7.5. Macintosh-style File and Print Services with Netatalk

Linux can also provide Appleshare services (eg. Macintosh-style network file & printer sharing), using the Netatalk package. This section will describe how to configure shares, and how to access them from client machines.

In order to use Netatalk, you will need to have Appletalk networking support in your Linux kernel. Stock kernels from Red Hat usually already include this support as a module, or you can compile your own custom kernel with such support.

Note: Note: Make sure Appletalk support is compiled in as a module and not included as part of the kernel (see Section 10.4 for details on how to upgrade or customize the Linux kernel). Otherwise you will have difficulties when stopping and then restarting the Netatalk daemon.

Once you have ensured your kernel is capable of supporting Appletalk, you will need to install the Netatalk package. Because Netatalk is not included with the Red Hat distribution, you will have to download and install a copy. The Netatalk package can be found on Red Hat's "contrib" site, at ftp://ftp.redhat.com/contrib/libc6/i386/.

After Netatalk has been installed, you may need to modify one or more configuration files in ``/etc/atalk/''. Most of the files contain sample configuration examples, and therefore are at least somewhat self-documenting. The files are:


This file contains configuration information for tuning your Netatalk daemon. This information is specified in environment variables, and this file is "sourced" (ie. read) by the Netatalk start up script before the service is started. You can specify the number of simultaneous connections, whether or not guest logins are allowed, etc. You will almost certainly want to modify this file according to your needs.


This file contains information on which network interface to use, as well as your Appletalk routing, name registration, and other related information. You will likely not need to modify this file; the required network information is detected and added to this file the first time you start the Netatalk server. However, you may wish to add your server name.

Note: Note: Type ``man atalkd'' for more information on this file.


This file allows you to specify additional parameters which are passed to Netatalk by means of command-line options. You can specify which port or IP address you wish to run the Netatalk server on, add a login message that is displayed to connecting users, as well as other related options. You will likely not need to modify this file.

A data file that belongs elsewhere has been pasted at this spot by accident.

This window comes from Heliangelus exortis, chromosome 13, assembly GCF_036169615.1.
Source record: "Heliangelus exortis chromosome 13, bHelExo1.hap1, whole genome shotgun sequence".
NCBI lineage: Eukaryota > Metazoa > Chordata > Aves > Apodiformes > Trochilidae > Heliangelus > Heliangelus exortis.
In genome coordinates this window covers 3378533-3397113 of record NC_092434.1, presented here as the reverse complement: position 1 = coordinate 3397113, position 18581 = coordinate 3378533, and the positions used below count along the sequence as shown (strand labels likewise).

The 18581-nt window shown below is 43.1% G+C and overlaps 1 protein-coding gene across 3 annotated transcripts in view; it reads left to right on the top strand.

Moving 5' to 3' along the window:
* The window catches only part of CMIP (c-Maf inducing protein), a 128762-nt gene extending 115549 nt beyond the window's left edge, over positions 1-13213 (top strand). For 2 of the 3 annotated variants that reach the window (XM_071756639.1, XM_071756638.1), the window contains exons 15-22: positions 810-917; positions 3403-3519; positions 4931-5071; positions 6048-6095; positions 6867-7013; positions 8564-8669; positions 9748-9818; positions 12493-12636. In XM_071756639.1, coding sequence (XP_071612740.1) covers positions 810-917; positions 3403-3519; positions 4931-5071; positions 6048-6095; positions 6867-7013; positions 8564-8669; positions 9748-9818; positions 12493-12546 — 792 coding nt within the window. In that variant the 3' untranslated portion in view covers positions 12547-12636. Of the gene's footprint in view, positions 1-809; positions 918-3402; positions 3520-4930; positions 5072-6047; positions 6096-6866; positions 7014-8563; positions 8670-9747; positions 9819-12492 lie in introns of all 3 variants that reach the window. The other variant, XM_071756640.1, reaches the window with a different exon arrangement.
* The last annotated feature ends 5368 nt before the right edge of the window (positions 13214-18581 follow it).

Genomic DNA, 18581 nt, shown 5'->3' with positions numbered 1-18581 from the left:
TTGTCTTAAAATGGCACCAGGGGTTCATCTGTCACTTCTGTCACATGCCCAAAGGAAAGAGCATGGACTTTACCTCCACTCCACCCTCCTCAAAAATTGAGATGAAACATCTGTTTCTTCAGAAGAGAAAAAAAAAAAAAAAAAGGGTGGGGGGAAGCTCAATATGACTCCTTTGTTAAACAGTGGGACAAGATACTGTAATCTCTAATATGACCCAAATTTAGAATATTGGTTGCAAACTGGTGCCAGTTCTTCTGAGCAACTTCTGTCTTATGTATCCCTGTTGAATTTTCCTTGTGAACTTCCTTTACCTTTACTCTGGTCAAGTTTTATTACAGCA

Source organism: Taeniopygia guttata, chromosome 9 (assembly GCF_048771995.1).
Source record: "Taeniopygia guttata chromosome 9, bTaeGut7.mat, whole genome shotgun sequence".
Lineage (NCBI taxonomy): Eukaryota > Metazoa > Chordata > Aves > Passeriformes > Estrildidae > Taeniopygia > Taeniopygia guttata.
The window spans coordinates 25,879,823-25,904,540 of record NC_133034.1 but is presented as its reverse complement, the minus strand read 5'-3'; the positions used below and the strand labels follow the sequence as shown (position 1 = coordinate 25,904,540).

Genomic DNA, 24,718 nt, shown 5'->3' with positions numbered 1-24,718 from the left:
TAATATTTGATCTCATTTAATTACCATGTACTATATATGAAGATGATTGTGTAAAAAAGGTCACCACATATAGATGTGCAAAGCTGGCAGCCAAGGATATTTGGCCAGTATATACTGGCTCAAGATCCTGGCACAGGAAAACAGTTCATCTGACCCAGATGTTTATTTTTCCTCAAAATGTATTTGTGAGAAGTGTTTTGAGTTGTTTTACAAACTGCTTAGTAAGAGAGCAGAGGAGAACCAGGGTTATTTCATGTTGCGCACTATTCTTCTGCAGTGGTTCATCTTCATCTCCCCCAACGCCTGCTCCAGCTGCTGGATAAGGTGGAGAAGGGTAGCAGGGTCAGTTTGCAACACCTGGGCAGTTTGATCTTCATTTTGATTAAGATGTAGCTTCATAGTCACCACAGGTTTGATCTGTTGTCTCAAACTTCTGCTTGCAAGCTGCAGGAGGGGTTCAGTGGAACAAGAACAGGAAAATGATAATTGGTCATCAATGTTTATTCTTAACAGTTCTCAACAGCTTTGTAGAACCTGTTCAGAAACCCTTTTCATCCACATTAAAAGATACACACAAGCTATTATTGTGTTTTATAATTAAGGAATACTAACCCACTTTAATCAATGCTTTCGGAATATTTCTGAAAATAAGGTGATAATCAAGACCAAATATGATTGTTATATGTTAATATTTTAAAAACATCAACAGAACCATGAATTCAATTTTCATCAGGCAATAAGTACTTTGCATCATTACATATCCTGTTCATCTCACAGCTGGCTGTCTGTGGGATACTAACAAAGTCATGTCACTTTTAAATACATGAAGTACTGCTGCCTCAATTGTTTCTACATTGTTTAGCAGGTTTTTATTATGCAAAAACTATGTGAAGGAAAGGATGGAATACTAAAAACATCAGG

Note: Note: Type ``man afpd'' for more information on this file.


The file contains configuration information for enabling Mac users to print to network printer shares. I haven't played with this yet, so unfortunately I can't offer any advice on it.

Note: Note: Type ``man papd'' for more information on this file.


This file lists the available file shares that a Mac user will see after logging in. To enable a share, enter the path to the file directory, followed by a textual description of it. For example:

~                "Home"
/archive/busdept "Business Department Common Files"

(The above will provide two shares to connecting Mac users: their home directory, as well as a shared area for the business department.)

Tip: Tip: A neat trick here is to set up shares with the same file paths under Samba, which would provide your users with platform- independent file shares for both your Mac as well as your Windows users. See Section 7.4 for details on using Samba.


This file also lists file shares just like ``AppleVolumes.default'' does, the difference being that these shares will be made available to all users, regardless of whether or not they log in. This file also contains file-type mappings. You will likely not need to modify this file unless you want to add general shares available to anyone; this is probably a bad idea for most people.

Once everything has been set up with appropriate configuration information, you can start the Netatalk services manually by typing:

/etc/rc.d/init.d/atalk start

(The services should start up automatically at system boot).

More information on Netatalk can be obtained from the Netatalk Home Page at http://www.umich.edu/~rsug/netatalk/. In addition, very helpful configuration information is available in the Linux Netatalk HOWTO, available at http://thehamptons.com/anders/netatalk/.